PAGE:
It’s summertime once again and that means neighborhoods across the South are filled with the smoky aroma of backyard barbeque grills. Amateur pitmasters from Biloxi to Nashville break out their BBQ tool sets and dust off their secret recipes of spices and elixirs for everything from rib eye steaks to pork shoulders.
For some, the annual ritual of cooking over open flame is rewarded with the joy of perfectly cooked barbeque and the envy of your neighbors. For others, the grill presents a potential minefield of flame-ups and failures.
To prevent some of the most common problems backyard cooks encounter, we reached out to Executive Chef and Co-Owner of Pig & Pint, Grant Hutcheson, for some answers. The award-winning chef shared some pitmaster wisdom with us in hopes of making your next slab of ribs memorable. “The biggest mistake that most cooks make is they don’t control the temperature throughout the cooking process, and they either end up with burned, dry meat or food that is cooked on the outside but undercooked in the center,” Hutcheson says. “The best investment a backyard cook can make is to get a temperature controller accessory that can be added to their grill or barbeque pit. Some models can get pricey, but they do such a good job of maintaining the correct temperature, I think they’re worth the investment. The controllers they sell now even allow you to monitor the temperature with your smart phone. You can’t really beat that,” he says.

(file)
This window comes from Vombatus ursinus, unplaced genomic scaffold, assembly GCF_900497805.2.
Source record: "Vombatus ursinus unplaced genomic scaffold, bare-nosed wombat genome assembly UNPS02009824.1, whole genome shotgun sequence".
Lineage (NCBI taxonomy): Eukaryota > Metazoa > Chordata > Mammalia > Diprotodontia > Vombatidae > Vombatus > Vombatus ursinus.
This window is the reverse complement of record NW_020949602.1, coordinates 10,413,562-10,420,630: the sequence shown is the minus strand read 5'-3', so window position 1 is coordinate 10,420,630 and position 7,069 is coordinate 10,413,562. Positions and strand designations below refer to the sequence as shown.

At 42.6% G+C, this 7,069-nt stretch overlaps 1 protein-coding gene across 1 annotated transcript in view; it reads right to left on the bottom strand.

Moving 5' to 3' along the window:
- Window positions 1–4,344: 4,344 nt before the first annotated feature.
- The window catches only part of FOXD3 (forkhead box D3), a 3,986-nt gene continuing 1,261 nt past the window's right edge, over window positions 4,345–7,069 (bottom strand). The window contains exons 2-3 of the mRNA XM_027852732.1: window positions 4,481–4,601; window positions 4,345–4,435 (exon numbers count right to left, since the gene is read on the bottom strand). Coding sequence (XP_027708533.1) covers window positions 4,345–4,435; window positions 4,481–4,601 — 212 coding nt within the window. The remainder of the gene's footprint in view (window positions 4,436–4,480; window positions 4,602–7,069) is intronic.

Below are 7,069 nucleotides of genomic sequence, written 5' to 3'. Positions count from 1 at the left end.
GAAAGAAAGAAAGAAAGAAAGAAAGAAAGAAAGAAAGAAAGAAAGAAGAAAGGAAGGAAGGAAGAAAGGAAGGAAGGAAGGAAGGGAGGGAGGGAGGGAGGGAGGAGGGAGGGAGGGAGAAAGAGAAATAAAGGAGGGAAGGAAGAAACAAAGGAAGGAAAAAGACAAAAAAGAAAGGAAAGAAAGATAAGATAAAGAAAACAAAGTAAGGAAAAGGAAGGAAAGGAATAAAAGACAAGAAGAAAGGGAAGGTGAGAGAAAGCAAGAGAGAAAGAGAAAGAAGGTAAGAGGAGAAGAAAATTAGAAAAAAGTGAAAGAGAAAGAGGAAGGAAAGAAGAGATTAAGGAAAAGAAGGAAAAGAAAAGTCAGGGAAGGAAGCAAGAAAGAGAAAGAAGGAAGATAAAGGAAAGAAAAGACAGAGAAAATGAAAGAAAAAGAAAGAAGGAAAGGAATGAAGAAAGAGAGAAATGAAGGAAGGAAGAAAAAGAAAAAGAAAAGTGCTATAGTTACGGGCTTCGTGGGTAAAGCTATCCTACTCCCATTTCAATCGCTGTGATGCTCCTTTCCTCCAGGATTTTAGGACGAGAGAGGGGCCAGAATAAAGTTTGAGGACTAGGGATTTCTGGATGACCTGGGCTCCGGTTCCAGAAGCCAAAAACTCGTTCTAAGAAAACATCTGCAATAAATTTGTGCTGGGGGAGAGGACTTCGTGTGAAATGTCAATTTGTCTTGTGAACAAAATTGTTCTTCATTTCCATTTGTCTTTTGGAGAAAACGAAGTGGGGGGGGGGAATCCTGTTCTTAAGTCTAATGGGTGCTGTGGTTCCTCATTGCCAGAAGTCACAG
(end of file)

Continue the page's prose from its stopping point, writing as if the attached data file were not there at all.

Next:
When it comes to fueling your flame, most pitmasters agree that if you plan to use charcoal for grilling, you should opt for natural charcoal instead of the briquettes, and stay away from lighter fluid altogether. “You shouldn’t ever use lighter fluid for cooking barbeque,” Hutcheson says. “I can always tell when someone has used lighter fluid to start their fire because it never really burns off, and you can taste it on the meat. Nobody wants to taste fuel on their food.”
According to Hutcheson, most competition cooks use wood instead of charcoal to feed their fire. “I prefer wood over charcoal because it gives the meat a better flavor, and you can use different woods to change the flavor profile. Cherry wood is probably my favorite, but I also use apple and other fruit woods in my cooking.” The primary challenge in using wood for backyard cooking is locating a local source for fruit woods. Hutcheson has tried the bagged wood blocks from local grocery and hardware stores, but found the wood was too dry. “I have a hard time maintaining the quality of flame and smoke I need if the wood is too dry. It really needs to have a little moisture in it to work well.”
The pitmaster mantra of “low and slow” isn’t lost on Hutcheson, and he shared this advice when it comes to cooking large cuts like brisket and pork shoulder. “You really can’t rush a big cut of meat. We cook our pork shoulders for 12 hours and keep it pretty simple. We just coat everything really well with our dry rub and let it cook slowly at a low temp.” For barbeque hopefuls, he suggests cooking the meat with indirect heat through most of the cooking process and then wrapping it with foil in the last couple of hours to keep it from drying out. “You don’t want to mask the flavor of the meat with really strong sauces or marinades, either. Just keep it simple with a rub and maybe use a spray bottle with a little apple cider vinegar or something like that to moisten it as needed.”